Members undertook the task of removing the Lodge property from Uganda, at considerable risk to themselves, along with good friends and helpers, from the marauding squads of undisciplined soldiers. Many an unexpected location was used to foil the soldiers, including the internals of a mechanical digger! Unfortunately, during this operation one life was lost.

In the end, the Lodge lost some records and furnishings, but the Charter, along with nearly all the office-bearers’ aprons and collars and the Altar Bible were recovered. After considerable wanderings several trunks of Lodge furnishings appeared in North Berwick, and feelers began to go out – could the Lodge be brought back to life in Scotland?


It may have been an omen, but on 1st March 1975, Scotland beat Wales by 12 points to 10 in a grossly overcrowded Murrayfield. Later that same day, a party of ex-Uganda folk assembled in Edinburgh, and from that gathering a few of our 1389 Brethren considered the feasibility of re-opening the Lodge, with thoughts on enlistment and recruitment in a new home. That meeting led to others over the next year or two. Following these meetings, and after a great deal of dedicated secretarial work involving several District Superintendents and District Grand Lodges in East and Central Africa, Grand Lodge agreed to re-designate our Charter for Edinburgh in 1977. The first Regular Meeting in Scotland was the Installation Ceremony on the 25th November in that year.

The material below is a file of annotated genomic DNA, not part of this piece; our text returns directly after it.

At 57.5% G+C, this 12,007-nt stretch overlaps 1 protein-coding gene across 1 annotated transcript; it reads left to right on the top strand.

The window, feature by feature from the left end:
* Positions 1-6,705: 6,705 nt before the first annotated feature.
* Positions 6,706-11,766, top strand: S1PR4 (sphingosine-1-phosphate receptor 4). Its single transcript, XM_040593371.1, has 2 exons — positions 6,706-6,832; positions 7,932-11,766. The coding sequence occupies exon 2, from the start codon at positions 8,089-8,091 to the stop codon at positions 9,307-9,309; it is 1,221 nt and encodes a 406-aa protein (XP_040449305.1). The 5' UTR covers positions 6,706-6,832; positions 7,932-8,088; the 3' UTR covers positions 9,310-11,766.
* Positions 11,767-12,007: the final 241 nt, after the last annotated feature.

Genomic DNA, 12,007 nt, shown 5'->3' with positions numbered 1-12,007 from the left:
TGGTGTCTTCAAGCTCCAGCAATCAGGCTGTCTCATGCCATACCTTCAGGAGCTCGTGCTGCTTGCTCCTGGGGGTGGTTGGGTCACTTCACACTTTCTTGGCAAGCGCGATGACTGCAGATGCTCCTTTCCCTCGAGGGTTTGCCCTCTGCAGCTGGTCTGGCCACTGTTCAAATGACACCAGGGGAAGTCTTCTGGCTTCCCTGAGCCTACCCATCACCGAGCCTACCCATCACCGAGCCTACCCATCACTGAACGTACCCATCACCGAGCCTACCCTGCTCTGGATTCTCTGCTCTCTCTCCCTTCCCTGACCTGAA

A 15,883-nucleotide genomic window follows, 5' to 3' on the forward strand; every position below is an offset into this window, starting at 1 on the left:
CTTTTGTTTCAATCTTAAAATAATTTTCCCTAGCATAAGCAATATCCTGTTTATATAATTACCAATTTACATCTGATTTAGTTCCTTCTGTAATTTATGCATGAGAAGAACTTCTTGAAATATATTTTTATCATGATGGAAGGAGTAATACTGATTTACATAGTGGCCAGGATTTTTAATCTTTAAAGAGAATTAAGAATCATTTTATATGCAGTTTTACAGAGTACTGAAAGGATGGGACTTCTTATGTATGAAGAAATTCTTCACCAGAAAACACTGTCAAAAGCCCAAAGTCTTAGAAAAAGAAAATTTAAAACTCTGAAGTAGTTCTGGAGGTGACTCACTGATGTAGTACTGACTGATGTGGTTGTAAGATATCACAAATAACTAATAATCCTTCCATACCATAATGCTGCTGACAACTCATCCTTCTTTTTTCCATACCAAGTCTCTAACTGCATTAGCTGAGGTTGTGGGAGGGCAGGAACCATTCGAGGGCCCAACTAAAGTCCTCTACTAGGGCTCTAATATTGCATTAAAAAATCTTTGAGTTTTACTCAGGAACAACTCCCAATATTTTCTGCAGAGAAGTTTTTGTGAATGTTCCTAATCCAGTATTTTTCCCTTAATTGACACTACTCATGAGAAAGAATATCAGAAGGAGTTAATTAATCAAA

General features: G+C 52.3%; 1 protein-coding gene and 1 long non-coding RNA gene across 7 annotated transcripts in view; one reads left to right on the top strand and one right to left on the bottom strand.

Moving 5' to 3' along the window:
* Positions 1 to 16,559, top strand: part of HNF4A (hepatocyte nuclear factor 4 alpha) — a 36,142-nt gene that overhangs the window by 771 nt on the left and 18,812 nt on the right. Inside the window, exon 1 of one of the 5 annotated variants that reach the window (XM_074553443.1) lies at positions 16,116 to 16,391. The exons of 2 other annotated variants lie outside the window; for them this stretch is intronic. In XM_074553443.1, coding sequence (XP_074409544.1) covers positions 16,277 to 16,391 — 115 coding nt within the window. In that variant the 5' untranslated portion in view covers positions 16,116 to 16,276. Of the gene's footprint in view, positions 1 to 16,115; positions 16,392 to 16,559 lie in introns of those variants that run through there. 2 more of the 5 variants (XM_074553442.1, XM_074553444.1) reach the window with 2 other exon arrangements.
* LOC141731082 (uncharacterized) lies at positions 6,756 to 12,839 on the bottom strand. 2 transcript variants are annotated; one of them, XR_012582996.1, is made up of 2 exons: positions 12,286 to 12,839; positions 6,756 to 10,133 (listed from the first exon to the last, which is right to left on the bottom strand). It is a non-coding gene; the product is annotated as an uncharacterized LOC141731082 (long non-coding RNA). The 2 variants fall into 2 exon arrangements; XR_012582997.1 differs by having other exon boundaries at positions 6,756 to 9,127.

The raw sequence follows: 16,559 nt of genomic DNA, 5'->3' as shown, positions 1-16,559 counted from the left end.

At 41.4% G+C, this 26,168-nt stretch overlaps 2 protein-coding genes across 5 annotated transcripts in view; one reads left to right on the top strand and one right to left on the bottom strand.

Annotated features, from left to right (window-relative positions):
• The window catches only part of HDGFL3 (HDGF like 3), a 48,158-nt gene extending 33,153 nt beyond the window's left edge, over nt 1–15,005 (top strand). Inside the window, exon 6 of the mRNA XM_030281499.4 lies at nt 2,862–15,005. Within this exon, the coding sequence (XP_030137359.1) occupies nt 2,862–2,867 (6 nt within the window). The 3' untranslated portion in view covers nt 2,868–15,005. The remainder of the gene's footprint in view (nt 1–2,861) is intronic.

Thereafter all that voluminous correspondence began to bear fruit; some Affiliates rallied to our ranks from widely scattered Lodges – some Scottish, some Irish, some English  – from Kenya, from Tanzania and from a cluster of Zambian Lodges – a flashback to Ruwenzori and the copper mines – which carried melodious names like Mufulira, Chingola, Chililabombwe.